Published on August 22, 2016 by Polly Manuel  
CSOL Service Day

Mackenzie Luce, a first-year student at Samford University’s Cumberland School of Law, spent the last day of her law school orientation at Grace House Ministries, a Birmingham organization that provides residential housing and programming for girls who have been abused, neglected or abandoned. 

Luce was one of more than 100 students taking part in the law school’s annual “First-Year Service Project” on Aug. 17. Students and employees volunteered more than 560 hours of community service at various sites throughout the Birmingham area, including Ronald McDonald House, the Salvation Army, Sozo Trading Thrift Store, Grace House Ministries, Ecoscapes, Glenwood Inc., The WellHouse and Birmingham Botanical Gardens. 

“First-Year Service Day at Cumberland embodies the heartbeat of this school,” said Luce, who is from Dallas, Texas. “The day was evidence of Cumberland’s commitment not only to train us to become great lawyers, but also great men and women of service and selflessness. It was a reminder that we are called to use our skills to serve and care for the community around us, and to see the people around us as opportunities to humbly love and support each other through our time and knowledge.”

Established in fall 2007, the First-Year Service Project is now a tradition during student orientation at Cumberland School of Law. To conclude traditional orientation events, the first-year class embarks on a group service project on the last day of orientation. The first-year class and employees provide hundreds of volunteer hours in one afternoon to community service projects at various locations around the Birmingham area such as nature preserves, state parks, local ministries and nonprofit organizations.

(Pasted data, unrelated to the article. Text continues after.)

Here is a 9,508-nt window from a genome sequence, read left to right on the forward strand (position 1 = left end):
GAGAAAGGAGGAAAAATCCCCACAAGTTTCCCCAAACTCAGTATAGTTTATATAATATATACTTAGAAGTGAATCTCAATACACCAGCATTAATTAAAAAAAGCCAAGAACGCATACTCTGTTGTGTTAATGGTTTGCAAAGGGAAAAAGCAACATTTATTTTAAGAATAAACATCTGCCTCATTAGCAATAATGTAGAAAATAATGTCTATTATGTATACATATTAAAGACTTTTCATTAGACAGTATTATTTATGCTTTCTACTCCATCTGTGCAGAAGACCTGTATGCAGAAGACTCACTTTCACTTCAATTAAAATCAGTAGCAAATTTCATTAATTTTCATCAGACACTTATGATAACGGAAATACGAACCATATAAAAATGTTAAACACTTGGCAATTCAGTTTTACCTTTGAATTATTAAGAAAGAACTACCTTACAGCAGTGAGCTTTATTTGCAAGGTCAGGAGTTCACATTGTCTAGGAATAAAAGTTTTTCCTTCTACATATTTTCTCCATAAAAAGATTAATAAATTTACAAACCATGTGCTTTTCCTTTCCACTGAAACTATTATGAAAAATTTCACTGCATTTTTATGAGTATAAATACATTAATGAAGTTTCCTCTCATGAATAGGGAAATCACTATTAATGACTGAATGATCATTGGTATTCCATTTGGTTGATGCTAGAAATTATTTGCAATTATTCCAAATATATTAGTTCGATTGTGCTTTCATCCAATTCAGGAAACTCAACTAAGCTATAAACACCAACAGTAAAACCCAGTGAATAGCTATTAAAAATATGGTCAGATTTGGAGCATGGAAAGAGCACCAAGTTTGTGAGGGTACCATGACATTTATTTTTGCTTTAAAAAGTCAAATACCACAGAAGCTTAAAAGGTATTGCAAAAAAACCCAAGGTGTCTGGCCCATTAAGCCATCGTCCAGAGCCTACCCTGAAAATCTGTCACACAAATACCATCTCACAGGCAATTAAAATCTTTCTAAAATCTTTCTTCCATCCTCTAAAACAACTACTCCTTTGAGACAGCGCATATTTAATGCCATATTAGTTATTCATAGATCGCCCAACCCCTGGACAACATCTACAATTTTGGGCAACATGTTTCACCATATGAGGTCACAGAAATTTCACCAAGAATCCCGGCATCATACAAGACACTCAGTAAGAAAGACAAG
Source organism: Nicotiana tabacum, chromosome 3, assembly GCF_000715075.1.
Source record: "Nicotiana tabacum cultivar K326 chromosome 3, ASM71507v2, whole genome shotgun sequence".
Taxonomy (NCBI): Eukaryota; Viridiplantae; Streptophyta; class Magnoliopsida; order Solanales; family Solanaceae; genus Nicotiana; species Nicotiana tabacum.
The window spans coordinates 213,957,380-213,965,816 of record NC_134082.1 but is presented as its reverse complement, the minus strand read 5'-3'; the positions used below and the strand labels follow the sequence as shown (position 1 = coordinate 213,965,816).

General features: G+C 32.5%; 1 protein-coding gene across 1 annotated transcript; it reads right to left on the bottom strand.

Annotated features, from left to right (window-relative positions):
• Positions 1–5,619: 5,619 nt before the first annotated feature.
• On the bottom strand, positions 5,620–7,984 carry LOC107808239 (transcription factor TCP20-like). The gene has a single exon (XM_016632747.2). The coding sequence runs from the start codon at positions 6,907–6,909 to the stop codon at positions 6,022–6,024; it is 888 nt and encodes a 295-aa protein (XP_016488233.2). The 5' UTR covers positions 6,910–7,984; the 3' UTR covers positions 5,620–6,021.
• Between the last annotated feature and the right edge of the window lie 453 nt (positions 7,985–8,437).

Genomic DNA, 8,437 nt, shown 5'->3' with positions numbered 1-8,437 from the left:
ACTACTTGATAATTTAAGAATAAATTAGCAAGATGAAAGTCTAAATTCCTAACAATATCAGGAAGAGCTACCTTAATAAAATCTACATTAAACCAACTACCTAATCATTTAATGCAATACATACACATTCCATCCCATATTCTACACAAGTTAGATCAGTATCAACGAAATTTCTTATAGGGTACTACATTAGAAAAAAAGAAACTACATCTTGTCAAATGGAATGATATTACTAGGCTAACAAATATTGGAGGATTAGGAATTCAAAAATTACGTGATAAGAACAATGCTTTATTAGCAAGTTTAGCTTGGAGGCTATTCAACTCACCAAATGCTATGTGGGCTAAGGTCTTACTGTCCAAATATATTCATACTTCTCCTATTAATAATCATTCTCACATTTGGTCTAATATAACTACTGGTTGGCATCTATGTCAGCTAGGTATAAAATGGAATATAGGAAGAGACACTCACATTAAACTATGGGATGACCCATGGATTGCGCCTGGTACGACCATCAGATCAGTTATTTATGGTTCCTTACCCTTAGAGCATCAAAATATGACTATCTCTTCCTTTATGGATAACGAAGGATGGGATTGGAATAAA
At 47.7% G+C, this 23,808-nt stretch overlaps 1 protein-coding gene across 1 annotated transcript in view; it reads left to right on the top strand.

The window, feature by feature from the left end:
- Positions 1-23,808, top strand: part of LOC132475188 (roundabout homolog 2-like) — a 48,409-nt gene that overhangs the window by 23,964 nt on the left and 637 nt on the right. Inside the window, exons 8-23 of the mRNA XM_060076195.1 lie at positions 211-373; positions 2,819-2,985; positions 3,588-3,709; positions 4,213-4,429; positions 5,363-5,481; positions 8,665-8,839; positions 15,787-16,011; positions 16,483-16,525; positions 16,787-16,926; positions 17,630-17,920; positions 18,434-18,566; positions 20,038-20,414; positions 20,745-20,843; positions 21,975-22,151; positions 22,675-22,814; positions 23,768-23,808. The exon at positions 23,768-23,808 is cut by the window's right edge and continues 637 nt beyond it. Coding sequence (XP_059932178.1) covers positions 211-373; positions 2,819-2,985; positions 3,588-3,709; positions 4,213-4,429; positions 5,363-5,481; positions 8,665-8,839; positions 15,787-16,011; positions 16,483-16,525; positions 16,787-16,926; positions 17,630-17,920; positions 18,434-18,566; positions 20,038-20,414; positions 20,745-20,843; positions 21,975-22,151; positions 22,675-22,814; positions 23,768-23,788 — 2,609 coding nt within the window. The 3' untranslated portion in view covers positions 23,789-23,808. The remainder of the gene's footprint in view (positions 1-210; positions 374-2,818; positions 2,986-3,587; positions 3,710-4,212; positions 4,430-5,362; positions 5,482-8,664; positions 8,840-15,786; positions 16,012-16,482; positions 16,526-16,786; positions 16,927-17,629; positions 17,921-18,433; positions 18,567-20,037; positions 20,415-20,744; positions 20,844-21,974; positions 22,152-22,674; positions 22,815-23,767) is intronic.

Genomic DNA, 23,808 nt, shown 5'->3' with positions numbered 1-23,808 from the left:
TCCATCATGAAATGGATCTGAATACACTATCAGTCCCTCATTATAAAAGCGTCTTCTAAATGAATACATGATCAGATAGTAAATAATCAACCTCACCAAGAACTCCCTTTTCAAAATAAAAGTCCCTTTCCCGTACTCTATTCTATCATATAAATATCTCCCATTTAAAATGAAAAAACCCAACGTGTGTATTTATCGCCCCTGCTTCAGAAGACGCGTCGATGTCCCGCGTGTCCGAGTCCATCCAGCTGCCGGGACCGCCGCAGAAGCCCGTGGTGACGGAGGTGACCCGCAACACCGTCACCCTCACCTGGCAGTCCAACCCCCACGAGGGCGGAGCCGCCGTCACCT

This year’s First-Year Service Day began with a breakfast and welcoming remarks from law dean Henry C. “Corky” Strickland III , as well as an introduction to ethics and professionalism from the Hon. Albert P. Brewer, former governor of Alabama and Distinguished Professor of Law and Government. The students also received information about the school’s Public Interest Program offerings from Cassandra Adams, assistant dean of Public Interest Programs. After lunch, law students and employees proceeded to their respective community service projects around town. 

“The First-Year Service Project is the perfect cap to orientation and an appropriate launching point for the start of our students’ futures as servant leaders,” said Adams.  “Although attendance is optional, the majority of our first-year students choose to descend upon our community every year, draped in their red Cumberland volunteer shirts, and present a true picture of our values here at Samford University.  As I said to the Class of 2019 after their hard day of work, ‘you are already making a difference!’” 

Through its Public Interest Program, Cumberland School of Law offers many legal and nonlegal public interest and pro bono volunteer opportunities for students. In addition to the First-Year Service Project, students can participate in the Help the Homeless Program, Pro Bono Week, Project Homeless Connect, the school’s Community Mediation Center and Public Interest Fellowships, among many other activities sponsored by the student-led Public Interest and Community Service Organization throughout the year.

Samford is a leading Christian university offering undergraduate programs grounded in the liberal arts with an array of nationally recognized graduate and professional schools. Founded in 1841, Samford is the 87th-oldest institution of higher learning in the United States. Samford enrolls 5,791 students from 49 states, Puerto Rico and 16 countries in its 10 academic schools: arts, arts and sciences, business, divinity, education, health professions, law, nursing, pharmacy and public health. Samford fields 17 athletic teams that compete in the tradition-rich Southern Conference and ranks 6th nationally for its Graduation Success Rate among all NCAA Division I schools.